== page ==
Injuries are the norm this time of year — every team in the country is dealing with them in some fashion. But there's no doubt that injuries to key players have taken their toll on the Wildcats, who have lost two of their last three games and didn't play particularly well in the one game they managed to win.

Wednesday's 76-71 loss to Providence was Villanova's worst performance of the season. The Wildcats turned the ball over 19 times, shot just 3 of 20 from three-point range and missed a handful of critical free throws. As a result, they trailed for the vast majority of the game, fighting an uphill battle they weren't able to win because of an uncharacteristic number of mental and physical mistakes.
 
But this is no time for Jay Wright's team to harp on the past. Regular-season games don't get much bigger than Saturday's visit to Xavier. Let's run through the checklist of what's at stake. The winner hops into the driver's seat in the race for the Big East regular-season championship, a title that Villanova has claimed in each of the last four seasons. If Villanova loses Saturday, it would fall two games behind Xavier in the loss column in the league standings. The Musketeers have just three games remaining after Saturday, so a two-game lead with three left pretty much wraps up the league title for Xavier. If Villanova wins Saturday, it would pull even with Xavier in the loss column but would own the tiebreaker thanks to a season sweep of the Musketeers. In that case, the Wildcats could win a fifth straight Big East regular-season championship by winning their remaining four games.
 
In addition to the regular-season league title, the accompanying No. 1 seed in the Big East Tournament also hangs in the balance. Most importantly, No. 1 seeds in the NCAA Tournament are also on the line. At the moment, both Villanova and Xavier are projected as 1-seeds in the Field of 68 next month. Saturday's winner will strengthen its grip on a No. 1 seed by adding a Top 5 win to its resume. The loser will be in serious jeopardy of missing out on any chance to be on the top line come Selection Sunday.
 
There's also the possibility of Villanova losing two straight games for the first time since March 2013. The Wildcats take a lot of pride in being able to bounce back following a poor performance. They'll have a golden opportunity to display that characteristic yet again in front of a national audience on Saturday.
 
The Wildcats are well aware of the importance of this weekend's matchup with Xavier. But that doesn't mean they'll treat the game any differently than the rest of their games this season. The one-game-at-a-time mindset has served the Villanova program well over the last five years. Jalen Brunson personifies that approach, and I expect him to come out extra motivated following his worst game of the season at Providence.
 
Xavier has plenty going for it on Saturday. First and foremost, the Musketeers will be super motivated to essentially wrap up their first-ever Big East regular-season championship. Xavier is led by a senior class of Trevon Bluiett, JP Macura, Sean O'Mara and Kerem Kanter, a group that would like nothing more than to end their careers by dethroning Villanova as kings of the Big East. Xavier is also playing at home against a team that beat them by 24 points earlier this season, so the revenge factor is strong.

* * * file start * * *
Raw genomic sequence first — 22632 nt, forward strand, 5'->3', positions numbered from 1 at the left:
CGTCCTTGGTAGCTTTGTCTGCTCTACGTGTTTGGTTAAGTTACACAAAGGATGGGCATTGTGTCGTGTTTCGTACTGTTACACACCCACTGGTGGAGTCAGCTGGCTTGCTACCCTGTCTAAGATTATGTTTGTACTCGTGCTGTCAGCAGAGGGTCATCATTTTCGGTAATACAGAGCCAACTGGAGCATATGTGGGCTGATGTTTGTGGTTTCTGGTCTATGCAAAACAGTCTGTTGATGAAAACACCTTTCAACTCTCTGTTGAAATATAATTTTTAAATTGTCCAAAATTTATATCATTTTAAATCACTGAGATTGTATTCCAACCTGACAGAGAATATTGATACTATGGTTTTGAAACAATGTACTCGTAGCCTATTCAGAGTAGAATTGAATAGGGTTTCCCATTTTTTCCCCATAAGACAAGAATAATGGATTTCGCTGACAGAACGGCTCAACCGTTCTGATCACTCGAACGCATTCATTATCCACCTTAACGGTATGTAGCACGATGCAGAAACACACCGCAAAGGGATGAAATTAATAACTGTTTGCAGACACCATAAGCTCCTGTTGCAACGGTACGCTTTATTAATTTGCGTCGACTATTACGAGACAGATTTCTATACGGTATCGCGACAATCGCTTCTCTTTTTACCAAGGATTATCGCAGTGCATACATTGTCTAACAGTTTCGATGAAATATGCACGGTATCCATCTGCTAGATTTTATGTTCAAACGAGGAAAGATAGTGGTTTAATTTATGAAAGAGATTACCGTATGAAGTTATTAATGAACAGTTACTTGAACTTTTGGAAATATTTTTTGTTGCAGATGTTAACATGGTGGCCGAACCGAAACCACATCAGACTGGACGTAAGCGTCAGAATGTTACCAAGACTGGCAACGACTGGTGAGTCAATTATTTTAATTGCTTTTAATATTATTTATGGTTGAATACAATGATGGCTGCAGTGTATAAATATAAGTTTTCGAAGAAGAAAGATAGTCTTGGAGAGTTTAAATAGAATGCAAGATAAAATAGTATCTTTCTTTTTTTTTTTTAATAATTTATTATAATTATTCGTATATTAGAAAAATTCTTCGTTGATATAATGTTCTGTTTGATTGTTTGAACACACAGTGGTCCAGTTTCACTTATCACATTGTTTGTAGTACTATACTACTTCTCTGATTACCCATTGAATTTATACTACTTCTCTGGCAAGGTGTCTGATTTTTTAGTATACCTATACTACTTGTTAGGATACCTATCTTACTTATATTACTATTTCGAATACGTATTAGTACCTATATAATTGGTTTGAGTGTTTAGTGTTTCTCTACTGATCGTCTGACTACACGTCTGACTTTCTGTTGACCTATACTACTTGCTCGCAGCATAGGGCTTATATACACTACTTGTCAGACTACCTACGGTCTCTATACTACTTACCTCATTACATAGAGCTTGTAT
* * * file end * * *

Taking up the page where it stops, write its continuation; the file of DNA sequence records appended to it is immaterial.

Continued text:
But I think the character of the Villanova program ends up carrying the day. Brunson, Mikal Bridges, Donte DiVincenzo and Paschall have played in and won plenty of big games. For the first time in their careers, they are being doubted by people on the outside. I expect the Wildcats to seize this opportunity to show they're still the class of the Big East despite their recent struggles. Look for a few big plays from Brunson down the stretch.
 
Villanova 78, Xavier 75
 
Houston (20-5, 10-3 AAC) at Temple (15-11, 7-7), Sunday at 4 p.m.
AF: The Owls have found something at this point in the season, and it couldn’t come at a better time because February is the month it seems that the NCAA Tournament selection committee pays attention to the most. 
 
So it would have been a huge resume-builder if Temple was able to keep that lead over Top 20 ranked Wichita State on the road Thursday night. The Owls rained down 11 threes in the first half to build a 15-point lead. They scored 56 points in the opening frame, a season high. There was a game a month ago when Temple scored only 39 in the entire game.
 
The Shockers defense didn’t let that scoring continue in the second half, and they shut down Obi Enechionyia down the stretch. The senior did finish with 17 points, but he scored 11 of the Owls' first 13 points after the opening tip-off.
 
It was the first loss in six games for Fran Dunphy’s team. Coming in, the Owls had won five in a row and seven of their last eight. If they want to get back on the winning streak, they’ll have a tough test this weekend with Houston.
 
The Cougars just took down No. 5 Cincinnati for the program’s first win over a top-five team in over 20 years. It also gave Houston its 20th win of the season. One of the key factors in the upset win for Houston was offensive rebounds — 11 of them led to 17 second-chance points. When you are supposedly overmatched, taking advantage of those opportunities is key for pulling off the upset.
 
The good news is that Temple has been playing well and shooting well. The bad news is that so is Houston. But this one is at the Liacouras Center and it’s Hooter the Owl’s birthday party. Anyone who knows me knows that I’m a sucker for mascots.
 
Temple 71, Houston 68
 
Penn (17-7, 7-1 Ivy) at Columbia (6-15, 3-5), Friday at 7 p.m.
Penn (17-7, 7-1 Ivy) at Cornell (9-12, 3-5), Saturday at 6:30 p.m.